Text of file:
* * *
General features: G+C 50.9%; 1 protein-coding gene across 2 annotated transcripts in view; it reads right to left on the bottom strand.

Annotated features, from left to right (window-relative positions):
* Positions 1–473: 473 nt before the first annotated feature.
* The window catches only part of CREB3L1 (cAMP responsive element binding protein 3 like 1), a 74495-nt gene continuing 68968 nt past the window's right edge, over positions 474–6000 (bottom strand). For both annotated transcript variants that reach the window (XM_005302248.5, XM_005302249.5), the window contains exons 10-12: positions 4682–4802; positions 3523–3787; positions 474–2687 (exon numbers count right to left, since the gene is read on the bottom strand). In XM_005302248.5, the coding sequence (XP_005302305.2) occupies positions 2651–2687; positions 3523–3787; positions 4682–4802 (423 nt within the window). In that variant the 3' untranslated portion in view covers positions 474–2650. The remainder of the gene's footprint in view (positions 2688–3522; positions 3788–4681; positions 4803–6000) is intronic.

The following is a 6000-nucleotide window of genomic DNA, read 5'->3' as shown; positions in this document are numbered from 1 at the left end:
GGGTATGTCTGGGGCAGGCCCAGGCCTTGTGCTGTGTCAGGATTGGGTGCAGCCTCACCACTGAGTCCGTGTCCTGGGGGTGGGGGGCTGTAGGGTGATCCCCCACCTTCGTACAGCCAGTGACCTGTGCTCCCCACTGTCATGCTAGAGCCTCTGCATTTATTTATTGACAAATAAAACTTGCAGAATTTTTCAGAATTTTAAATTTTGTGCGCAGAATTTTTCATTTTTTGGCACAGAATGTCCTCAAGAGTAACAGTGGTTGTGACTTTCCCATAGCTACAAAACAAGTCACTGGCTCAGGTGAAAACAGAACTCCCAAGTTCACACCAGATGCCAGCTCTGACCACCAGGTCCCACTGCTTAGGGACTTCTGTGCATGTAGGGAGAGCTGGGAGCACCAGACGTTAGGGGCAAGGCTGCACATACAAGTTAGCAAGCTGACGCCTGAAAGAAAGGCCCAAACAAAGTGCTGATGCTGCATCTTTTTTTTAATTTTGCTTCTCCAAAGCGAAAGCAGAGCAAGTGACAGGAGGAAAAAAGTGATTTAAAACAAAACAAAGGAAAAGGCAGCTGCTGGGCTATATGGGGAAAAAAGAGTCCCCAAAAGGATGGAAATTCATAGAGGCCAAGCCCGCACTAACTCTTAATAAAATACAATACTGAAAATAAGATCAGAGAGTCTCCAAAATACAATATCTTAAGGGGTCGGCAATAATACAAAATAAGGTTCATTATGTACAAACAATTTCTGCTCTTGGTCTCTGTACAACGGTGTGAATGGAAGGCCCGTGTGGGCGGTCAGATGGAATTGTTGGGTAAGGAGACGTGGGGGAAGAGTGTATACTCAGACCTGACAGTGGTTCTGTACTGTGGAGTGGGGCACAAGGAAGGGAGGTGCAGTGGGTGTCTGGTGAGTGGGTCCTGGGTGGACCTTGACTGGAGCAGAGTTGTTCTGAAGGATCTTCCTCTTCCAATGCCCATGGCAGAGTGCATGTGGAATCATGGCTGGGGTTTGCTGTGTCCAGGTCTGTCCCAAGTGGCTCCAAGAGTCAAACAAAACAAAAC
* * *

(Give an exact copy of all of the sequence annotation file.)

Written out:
General features: G+C 50.9%; 1 protein-coding gene across 2 annotated transcripts in view; it reads right to left on the bottom strand.

Annotated features, from left to right (window-relative positions):
* Positions 1–473: 473 nt before the first annotated feature.
* The window catches only part of CREB3L1 (cAMP responsive element binding protein 3 like 1), a 74495-nt gene continuing 68968 nt past the window's right edge, over positions 474–6000 (bottom strand). For both annotated transcript variants that reach the window (XM_005302248.5, XM_005302249.5), the window contains exons 10-12: positions 4682–4802; positions 3523–3787; positions 474–2687 (exon numbers count right to left, since the gene is read on the bottom strand). In XM_005302248.5, the coding sequence (XP_005302305.2) occupies positions 2651–2687; positions 3523–3787; positions 4682–4802 (423 nt within the window). In that variant the 3' untranslated portion in view covers positions 474–2650. The remainder of the gene's footprint in view (positions 2688–3522; positions 3788–4681; positions 4803–6000) is intronic.

The following is a 6000-nucleotide window of genomic DNA, read 5'->3' as shown; positions in this document are numbered from 1 at the left end:
GGGTATGTCTGGGGCAGGCCCAGGCCTTGTGCTGTGTCAGGATTGGGTGCAGCCTCACCACTGAGTCCGTGTCCTGGGGGTGGGGGGCTGTAGGGTGATCCCCCACCTTCGTACAGCCAGTGACCTGTGCTCCCCACTGTCATGCTAGAGCCTCTGCATTTATTTATTGACAAATAAAACTTGCAGAATTTTTCAGAATTTTAAATTTTGTGCGCAGAATTTTTCATTTTTTGGCACAGAATGTCCTCAAGAGTAACAGTGGTTGTGACTTTCCCATAGCTACAAAACAAGTCACTGGCTCAGGTGAAAACAGAACTCCCAAGTTCACACCAGATGCCAGCTCTGACCACCAGGTCCCACTGCTTAGGGACTTCTGTGCATGTAGGGAGAGCTGGGAGCACCAGACGTTAGGGGCAAGGCTGCACATACAAGTTAGCAAGCTGACGCCTGAAAGAAAGGCCCAAACAAAGTGCTGATGCTGCATCTTTTTTTTAATTTTGCTTCTCCAAAGCGAAAGCAGAGCAAGTGACAGGAGGAAAAAAGTGATTTAAAACAAAACAAAGGAAAAGGCAGCTGCTGGGCTATATGGGGAAAAAAGAGTCCCCAAAAGGATGGAAATTCATAGAGGCCAAGCCCGCACTAACTCTTAATAAAATACAATACTGAAAATAAGATCAGAGAGTCTCCAAAATACAATATCTTAAGGGGTCGGCAATAATACAAAATAAGGTTCATTATGTACAAACAATTTCTGCTCTTGGTCTCTGTACAACGGTGTGAATGGAAGGCCCGTGTGGGCGGTCAGATGGAATTGTTGGGTAAGGAGACGTGGGGGAAGAGTGTATACTCAGACCTGACAGTGGTTCTGTACTGTGGAGTGGGGCACAAGGAAGGGAGGTGCAGTGGGTGTCTGGTGAGTGGGTCCTGGGTGGACCTTGACTGGAGCAGAGTTGTTCTGAAGGATCTTCCTCTTCCAATGCCCATGGCAGAGTGCATGTGGAATCATGGCTGGGGTTTGCTGTGTCCAGGTCTGTCCCAAGTGGCTCCAAGAGTCAAACAAAACAAAAC